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Use as basis of registration in the United States; Acceptable specimens

Published on: 05 December 2012
by Mr. Daniel Gurfinkel, Attorney at Law at Dennemeyer & Associates, Chicago

Unlike many trademark registers worldwide, the United States Patent and Trademark Office (USPTO) and US law requires that a mark be used in order to secure registration and then that the mark continue to be used to maintain the registration. In fact a three-year period of non-use, at anytime in the life of the registration, is prima facie evidence of abandonment of the mark and grounds for cancellation of the registration.

The US intellectual property bar has begun referring to the trademark registry as if it were a tree.  Registrations that are live, maintained or renewed are considered the living wood of the tree; registrations that are not in use or have not been maintained are now referred to as “deadwood”. There has been a move by the USPTO to remove “deadwood” from the register by amending US trademark law such that the first showing of use is moved to between the third and fourth year from registration rather between the fifth and sixth year. This is an effort to more quickly remove from the register those marks that have never been used in the US (such as those based on foreign registration – section 44e registrations) and marks that were registered for now defunct businesses.

In order to secure registration in the US and then to maintain the registration, use of the mark must be shown and proof of use, in the form of specimens, given[1]. Specimens must be of a type that tends to substantiate the declaration of the mark owner that a mark has been and is in use in the United States or between the United States and another country. The use in Interstate Commerce, commerce that is regulated by the Congress of the US, is required to maintain a registration.

In practice the determination of what is and what is not a specimen has been a question often raised by both US registrants and foreign registrants. What then is a proper specimen for registration, maintenance and renewal of a trademark in the United States?

According to the USPTO, a specimen showing use of a trademark for goods can be of the following types: a specimen for a mark used on goods shows the mark as it appears on the actual goods, or on labeling or packaging for the goods. For example, your specimen may be a tag or label displaying the mark, or a photograph showing the mark on the goods or its packaging. The specimen may not be a “mock-up” of these items but must be a sample of what you actually use or a photograph of the actual packaging. Showing a display of the mark alone is not sufficient; the specimen must show the mark on or in direct connection with the goods.

A specimen that shows the mark being used in a purely ornamental or decorative manner may not be an acceptable specimen. A slogan or a design across the front of a t-shirt or other clothing or a tote bag, for example, would not be acceptable, since it is likely to be perceived as ornamental or decorative rather than a trademark. However, a small word or design, such as a small animal on a shirt pocket, may create the commercial impression of a trademark and be acceptable as a specimen.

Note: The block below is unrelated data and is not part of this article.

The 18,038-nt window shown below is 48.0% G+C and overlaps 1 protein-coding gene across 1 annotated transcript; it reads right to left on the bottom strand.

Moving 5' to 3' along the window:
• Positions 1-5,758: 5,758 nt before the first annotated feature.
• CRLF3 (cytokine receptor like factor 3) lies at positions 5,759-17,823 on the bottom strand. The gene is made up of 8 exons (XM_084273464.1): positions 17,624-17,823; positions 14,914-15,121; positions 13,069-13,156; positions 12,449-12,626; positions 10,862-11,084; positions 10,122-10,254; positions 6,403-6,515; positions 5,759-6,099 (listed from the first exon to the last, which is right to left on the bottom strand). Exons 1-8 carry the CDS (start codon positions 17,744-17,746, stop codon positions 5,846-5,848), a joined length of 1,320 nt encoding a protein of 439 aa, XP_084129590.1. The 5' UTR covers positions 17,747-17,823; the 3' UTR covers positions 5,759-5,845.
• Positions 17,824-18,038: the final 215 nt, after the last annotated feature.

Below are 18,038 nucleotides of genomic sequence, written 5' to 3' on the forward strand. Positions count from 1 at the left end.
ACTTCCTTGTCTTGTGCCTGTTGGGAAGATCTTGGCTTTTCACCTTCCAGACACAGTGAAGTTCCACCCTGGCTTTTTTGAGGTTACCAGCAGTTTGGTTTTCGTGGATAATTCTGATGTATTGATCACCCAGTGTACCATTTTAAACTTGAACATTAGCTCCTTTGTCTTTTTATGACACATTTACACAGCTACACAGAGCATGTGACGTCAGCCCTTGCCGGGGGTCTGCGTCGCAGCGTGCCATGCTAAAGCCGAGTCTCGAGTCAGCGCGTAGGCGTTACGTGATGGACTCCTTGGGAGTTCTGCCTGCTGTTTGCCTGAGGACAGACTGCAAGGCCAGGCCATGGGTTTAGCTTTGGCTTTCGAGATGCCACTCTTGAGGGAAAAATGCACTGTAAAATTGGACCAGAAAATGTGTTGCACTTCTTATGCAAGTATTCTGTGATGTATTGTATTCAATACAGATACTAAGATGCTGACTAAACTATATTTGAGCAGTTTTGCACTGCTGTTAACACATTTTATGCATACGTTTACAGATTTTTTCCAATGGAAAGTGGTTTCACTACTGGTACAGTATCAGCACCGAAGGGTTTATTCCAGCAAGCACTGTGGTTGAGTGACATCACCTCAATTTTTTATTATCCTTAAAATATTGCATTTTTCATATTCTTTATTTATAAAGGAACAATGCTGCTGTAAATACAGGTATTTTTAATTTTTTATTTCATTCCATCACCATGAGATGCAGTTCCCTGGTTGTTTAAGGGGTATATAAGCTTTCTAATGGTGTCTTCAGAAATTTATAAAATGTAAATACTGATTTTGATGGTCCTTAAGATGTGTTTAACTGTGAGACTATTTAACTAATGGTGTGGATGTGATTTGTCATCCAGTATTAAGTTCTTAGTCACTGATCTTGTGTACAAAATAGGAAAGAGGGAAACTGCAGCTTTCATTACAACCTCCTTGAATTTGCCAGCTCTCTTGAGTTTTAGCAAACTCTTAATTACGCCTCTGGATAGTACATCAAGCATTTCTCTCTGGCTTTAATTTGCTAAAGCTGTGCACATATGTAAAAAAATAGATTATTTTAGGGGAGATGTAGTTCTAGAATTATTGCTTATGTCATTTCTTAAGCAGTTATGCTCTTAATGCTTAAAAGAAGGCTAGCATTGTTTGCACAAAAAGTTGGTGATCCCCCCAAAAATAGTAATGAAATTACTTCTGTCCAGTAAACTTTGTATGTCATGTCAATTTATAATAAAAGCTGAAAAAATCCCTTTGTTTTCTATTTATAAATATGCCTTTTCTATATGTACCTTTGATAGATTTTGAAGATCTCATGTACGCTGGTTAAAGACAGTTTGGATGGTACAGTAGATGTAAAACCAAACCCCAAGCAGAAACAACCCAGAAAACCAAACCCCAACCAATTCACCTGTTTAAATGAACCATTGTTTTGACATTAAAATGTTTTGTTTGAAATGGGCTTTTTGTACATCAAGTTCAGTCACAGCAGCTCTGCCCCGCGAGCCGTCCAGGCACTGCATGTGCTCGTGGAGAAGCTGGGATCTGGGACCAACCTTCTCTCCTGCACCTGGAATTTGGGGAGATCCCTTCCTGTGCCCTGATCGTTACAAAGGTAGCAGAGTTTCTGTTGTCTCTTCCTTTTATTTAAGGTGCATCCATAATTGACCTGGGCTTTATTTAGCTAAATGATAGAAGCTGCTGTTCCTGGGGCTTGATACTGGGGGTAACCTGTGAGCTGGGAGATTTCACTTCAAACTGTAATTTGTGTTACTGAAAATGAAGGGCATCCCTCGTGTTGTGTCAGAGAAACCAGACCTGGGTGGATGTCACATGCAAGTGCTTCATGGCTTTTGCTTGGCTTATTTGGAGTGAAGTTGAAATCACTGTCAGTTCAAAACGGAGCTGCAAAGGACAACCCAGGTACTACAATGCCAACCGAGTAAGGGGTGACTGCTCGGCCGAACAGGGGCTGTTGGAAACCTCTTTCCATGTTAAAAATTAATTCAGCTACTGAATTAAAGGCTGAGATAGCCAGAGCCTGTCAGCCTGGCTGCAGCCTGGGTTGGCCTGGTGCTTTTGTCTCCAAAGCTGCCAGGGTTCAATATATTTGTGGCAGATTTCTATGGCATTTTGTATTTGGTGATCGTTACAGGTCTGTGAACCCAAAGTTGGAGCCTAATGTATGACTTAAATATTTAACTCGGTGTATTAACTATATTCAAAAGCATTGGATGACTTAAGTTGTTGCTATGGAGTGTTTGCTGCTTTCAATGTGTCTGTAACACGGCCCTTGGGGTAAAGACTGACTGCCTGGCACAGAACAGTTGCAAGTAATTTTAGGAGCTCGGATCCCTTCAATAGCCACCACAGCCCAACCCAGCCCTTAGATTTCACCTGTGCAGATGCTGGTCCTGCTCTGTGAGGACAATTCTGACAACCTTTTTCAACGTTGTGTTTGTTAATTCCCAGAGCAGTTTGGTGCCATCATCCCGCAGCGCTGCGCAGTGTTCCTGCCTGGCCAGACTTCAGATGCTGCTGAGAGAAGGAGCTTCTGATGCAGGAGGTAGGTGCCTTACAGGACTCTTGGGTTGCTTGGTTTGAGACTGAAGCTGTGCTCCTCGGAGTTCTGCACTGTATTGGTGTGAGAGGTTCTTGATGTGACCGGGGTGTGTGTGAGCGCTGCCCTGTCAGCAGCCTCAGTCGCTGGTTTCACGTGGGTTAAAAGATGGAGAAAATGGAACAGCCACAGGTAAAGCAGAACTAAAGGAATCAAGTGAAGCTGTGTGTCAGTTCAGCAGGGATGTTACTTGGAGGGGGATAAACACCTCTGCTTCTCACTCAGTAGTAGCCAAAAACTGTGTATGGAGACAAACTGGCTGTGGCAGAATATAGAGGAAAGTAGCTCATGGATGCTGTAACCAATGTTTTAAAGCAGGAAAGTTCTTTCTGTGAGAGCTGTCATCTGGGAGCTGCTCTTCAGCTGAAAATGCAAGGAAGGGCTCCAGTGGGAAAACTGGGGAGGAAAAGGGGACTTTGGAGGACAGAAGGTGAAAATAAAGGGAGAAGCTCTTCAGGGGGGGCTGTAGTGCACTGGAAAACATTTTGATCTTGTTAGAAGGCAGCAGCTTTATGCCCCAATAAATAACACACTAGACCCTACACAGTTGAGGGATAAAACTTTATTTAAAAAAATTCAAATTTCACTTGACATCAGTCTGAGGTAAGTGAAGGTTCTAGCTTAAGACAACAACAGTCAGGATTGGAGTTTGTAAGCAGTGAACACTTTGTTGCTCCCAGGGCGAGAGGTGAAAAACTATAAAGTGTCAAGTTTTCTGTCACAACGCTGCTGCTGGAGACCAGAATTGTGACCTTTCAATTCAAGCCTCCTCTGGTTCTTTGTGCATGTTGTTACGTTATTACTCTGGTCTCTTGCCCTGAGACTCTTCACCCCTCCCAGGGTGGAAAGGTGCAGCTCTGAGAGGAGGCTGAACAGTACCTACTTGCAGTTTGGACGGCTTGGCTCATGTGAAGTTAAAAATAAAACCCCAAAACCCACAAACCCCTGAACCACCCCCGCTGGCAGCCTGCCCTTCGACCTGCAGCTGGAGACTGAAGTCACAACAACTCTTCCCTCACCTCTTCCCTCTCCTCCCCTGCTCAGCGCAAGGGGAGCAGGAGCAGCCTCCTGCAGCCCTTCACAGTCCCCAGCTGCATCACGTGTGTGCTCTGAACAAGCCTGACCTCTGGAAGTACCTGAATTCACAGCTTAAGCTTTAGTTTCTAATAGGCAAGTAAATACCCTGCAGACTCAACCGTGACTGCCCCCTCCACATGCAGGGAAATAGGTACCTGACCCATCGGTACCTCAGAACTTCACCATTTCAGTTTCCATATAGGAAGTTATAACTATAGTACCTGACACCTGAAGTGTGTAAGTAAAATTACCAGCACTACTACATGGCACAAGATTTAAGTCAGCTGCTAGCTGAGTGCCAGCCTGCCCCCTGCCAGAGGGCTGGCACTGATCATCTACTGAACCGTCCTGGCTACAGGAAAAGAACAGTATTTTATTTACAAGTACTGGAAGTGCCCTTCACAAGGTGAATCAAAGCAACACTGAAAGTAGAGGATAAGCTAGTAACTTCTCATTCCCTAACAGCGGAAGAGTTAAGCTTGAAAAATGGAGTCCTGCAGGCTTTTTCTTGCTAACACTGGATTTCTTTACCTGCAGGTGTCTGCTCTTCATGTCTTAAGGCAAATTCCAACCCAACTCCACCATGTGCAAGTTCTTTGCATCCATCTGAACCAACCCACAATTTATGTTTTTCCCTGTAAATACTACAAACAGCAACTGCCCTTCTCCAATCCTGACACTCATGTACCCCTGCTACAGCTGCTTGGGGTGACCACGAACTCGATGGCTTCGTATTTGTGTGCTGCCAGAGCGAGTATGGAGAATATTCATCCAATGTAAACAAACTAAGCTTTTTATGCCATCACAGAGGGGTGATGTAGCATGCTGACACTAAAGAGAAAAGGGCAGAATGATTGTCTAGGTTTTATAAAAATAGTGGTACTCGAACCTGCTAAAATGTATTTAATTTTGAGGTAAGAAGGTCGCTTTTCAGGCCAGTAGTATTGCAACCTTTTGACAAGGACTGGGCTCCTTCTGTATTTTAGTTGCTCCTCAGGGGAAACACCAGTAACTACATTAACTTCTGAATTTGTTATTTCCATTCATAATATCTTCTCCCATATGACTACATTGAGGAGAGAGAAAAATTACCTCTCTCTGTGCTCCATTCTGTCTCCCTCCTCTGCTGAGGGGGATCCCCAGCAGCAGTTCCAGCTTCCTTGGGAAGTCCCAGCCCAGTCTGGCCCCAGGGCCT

A website is an acceptable specimen if the mark appears near a picture of the goods (or a text description of the goods) and your customers can order the goods from the website. A website that merely advertises the goods is not acceptable. You must provide an actual screenshot of the website; i.e., merely providing the website address is not acceptable.

The following are not acceptable specimens for trademarks associated with goods: invoices, announcements, order forms, leaflets, brochures, publicity releases, letterhead, and business cards generally are not acceptable specimens.

According to the USPTO, a specimen for a mark used in connection with services must show the mark used in providing or advertising the services. For example, your specimen may be a photograph of a business sign, a brochure about the services, an advertisement for the services, a website or webpage, a business card, or stationery showing the mark. The specimen must show or contain some reference to the services, that is, it is not just a display of the mark itself.

For example, if the mark sought to be registered is “T.MARKEY” for retail stores featuring men’s sportswear, a specimen that only shows the wording “T.MARKEY” and no other matter would not be acceptable, but a specimen that shows the wording “T.MARKEY“ on a clothing store sign would be acceptable.

The following are not acceptable specimens for trademarks associated with services: a printer’s proofs for advertisements or news articles about your services are not acceptable because they do not show your use of the mark.

In all cases it is actual items that show the use of the mark in association with the goods or services as directed to the consumers of the goods or services that will be considered good specimens.

Specimens should be in the form of jpg or pdf files having a size no larger than 5MB. The selection of specimen should be made by the mark owner and not left to his US attorney.  The choice is a business decision and must have the weight of actual knowledge that the particular mark is in use in commerce that can be governed by the US Congress – knowledge that only the owner of the mark has.


[1] With the exception of marks secured based on foreign registration in the home trademark office of the registrant (section 44e) or registrations extended to the US from the International Bureau of Madrid (section 66).